February 19, 2018

The Advocate's Toolbox

Civil Rights Protester and Memoirist Talks to SLJ

Lynda Blackmon Lowery2014Robin Cooper

Photo by Robin Cooper

As a young teenager living in Selma, AL, Lynda Blackmon Lowery heard Martin Luther King Jr. speak one day and knew right away that she had to be a part of the struggle for civil rights. Despite her young age, she took part in protests, braving Bloody Sunday and the voting rights march from Selma to Montgomery: experiences that she details in her recent memoir, Turning 15 on the Road to Freedom: My Story of the Selma Voting Rights March (Penguin/Random, 2015).

In anticipation of February’s Black History Month, Lowery caught up with SLJ, describing her path to publication and the moments that made it all worth it.

How did you come to publish your story?

Two very good friends of mine, Elspeth Leacock and Susan Buckley, wrote a children’s book called Kids Make History: A New Look at America’s Story (HMH, 2006), and they were looking for a person who took part in the voting rights movement. They found me through the National Voting Rights Museum in Selma, where my sister was working, and I became a story in one of their books. We put together a presentation for schools called “History Can’t Happen Without You.”

One day, they said, “You know, Lynda, we need to do a story just about you.” So we did 35 hours of taped interviews and 20 hours of face-to-face interviews, of me telling my story. It is still amazing to me that it has taken off and people are interested in it.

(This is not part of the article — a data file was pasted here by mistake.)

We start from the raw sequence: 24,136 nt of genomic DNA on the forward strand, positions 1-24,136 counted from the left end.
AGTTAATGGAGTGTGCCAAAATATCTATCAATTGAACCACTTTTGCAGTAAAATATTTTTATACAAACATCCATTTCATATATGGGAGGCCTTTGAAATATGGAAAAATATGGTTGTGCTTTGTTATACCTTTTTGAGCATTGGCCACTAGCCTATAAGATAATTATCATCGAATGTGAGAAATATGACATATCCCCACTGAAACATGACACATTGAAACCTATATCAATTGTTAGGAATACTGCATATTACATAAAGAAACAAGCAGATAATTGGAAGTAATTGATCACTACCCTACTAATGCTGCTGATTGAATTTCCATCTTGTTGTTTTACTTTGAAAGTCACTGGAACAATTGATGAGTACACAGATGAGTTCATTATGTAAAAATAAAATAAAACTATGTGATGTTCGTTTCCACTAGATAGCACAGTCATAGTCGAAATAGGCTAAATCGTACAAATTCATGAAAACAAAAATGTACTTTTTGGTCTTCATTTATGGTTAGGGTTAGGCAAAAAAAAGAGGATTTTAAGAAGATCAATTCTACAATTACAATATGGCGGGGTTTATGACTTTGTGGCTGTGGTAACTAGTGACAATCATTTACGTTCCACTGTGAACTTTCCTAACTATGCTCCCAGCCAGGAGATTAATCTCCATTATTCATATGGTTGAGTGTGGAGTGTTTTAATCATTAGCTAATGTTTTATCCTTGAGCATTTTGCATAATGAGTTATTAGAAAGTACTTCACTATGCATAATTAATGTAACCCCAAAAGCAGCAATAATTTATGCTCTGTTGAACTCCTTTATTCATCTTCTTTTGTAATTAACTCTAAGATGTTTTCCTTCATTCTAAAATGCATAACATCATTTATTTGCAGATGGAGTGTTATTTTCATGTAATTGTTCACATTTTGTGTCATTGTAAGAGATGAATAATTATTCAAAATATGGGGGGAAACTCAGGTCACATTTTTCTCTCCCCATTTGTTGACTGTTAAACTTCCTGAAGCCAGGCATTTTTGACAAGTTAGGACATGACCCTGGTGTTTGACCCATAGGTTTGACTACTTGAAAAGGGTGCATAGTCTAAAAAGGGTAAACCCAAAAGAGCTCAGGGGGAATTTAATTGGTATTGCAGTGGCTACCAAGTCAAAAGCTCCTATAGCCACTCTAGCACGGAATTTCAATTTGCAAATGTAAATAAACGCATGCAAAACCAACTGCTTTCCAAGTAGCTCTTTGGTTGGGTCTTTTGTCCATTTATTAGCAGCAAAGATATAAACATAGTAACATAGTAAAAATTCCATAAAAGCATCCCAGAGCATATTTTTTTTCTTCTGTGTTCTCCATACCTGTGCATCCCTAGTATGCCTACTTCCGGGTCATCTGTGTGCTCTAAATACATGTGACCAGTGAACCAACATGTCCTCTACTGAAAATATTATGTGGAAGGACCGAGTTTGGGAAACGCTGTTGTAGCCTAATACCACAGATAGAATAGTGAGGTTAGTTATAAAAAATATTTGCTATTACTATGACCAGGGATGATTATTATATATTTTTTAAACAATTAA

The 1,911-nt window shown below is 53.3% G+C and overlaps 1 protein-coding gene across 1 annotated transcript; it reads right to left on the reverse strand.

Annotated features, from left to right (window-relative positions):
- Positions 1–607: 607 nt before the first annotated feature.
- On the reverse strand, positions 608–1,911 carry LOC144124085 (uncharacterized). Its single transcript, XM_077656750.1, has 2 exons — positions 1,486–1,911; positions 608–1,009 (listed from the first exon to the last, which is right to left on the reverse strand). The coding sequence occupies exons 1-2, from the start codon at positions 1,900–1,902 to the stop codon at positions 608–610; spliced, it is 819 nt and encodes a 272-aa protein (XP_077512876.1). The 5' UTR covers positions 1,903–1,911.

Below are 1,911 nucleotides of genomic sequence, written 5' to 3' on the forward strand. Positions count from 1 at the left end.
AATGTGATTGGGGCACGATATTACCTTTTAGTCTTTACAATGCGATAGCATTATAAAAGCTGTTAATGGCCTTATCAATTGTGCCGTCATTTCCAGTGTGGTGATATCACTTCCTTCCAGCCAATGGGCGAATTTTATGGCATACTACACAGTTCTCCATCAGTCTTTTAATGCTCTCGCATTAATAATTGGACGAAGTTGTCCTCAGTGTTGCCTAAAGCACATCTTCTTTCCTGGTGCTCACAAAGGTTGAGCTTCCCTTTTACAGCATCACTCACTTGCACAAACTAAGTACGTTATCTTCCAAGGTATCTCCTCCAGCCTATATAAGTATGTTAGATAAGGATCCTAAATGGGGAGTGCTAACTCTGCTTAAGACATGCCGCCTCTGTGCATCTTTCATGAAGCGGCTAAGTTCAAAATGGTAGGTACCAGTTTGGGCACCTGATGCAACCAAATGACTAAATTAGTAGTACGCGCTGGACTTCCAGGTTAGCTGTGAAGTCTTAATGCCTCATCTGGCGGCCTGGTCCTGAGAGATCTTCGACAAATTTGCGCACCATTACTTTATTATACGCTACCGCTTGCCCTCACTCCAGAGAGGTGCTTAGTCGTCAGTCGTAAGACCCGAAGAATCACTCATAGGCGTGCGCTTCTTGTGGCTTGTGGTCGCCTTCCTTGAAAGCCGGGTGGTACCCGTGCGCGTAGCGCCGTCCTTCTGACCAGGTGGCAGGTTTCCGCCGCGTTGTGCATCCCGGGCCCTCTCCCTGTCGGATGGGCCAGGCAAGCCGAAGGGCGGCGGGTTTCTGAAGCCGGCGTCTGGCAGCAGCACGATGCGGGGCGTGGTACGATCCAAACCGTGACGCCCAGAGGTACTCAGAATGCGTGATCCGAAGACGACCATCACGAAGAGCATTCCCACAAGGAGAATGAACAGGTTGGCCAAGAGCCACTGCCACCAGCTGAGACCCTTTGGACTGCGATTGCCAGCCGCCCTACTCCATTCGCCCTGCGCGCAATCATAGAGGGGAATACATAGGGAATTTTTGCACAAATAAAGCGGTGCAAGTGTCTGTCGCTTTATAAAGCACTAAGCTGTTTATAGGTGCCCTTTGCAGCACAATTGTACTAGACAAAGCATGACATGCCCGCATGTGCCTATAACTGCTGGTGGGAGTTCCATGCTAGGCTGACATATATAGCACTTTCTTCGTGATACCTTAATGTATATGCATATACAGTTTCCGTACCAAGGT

In your book, you say that it was listening to Martin Luther King Jr. speak that inspired you to join the movement. What were you thinking and feeling that day?

Well, to tell you the whole story, we used to watch a television program on Saturdays called Sergeant Preston of the Yukon. Sergeant Preston had this German shepherd called King. And all of us were in love with King. My grandmother was downtown one Saturday, and a friend of hers asked if she was going to see King that evening at Tabernacle Baptist Church, and she said, yes, she was. So we children all thought we were going to see this dog. A lot of people spoke that evening, and when they introduced Reverend Dr. Martin Luther King Jr., [at first] we were disappointed kids to say the least. But we sat and listened to what he was saying.

Dr. King was talking about how it was essential that our parents get the right to vote and how we had to go about it nonviolently, by using steady, loving confrontation. When he started speaking that day, everybody got a little quiet, and you couldn’t hear anything but his voice. And it just sounded like it was booming. I didn’t understand all of it, but I knew it was something that I wanted to do. And I knew it was something that we could help do for our parents.

Turning_15_on_the_Road_to_FreedomYou were so young. Was it difficult for your family to let you protest?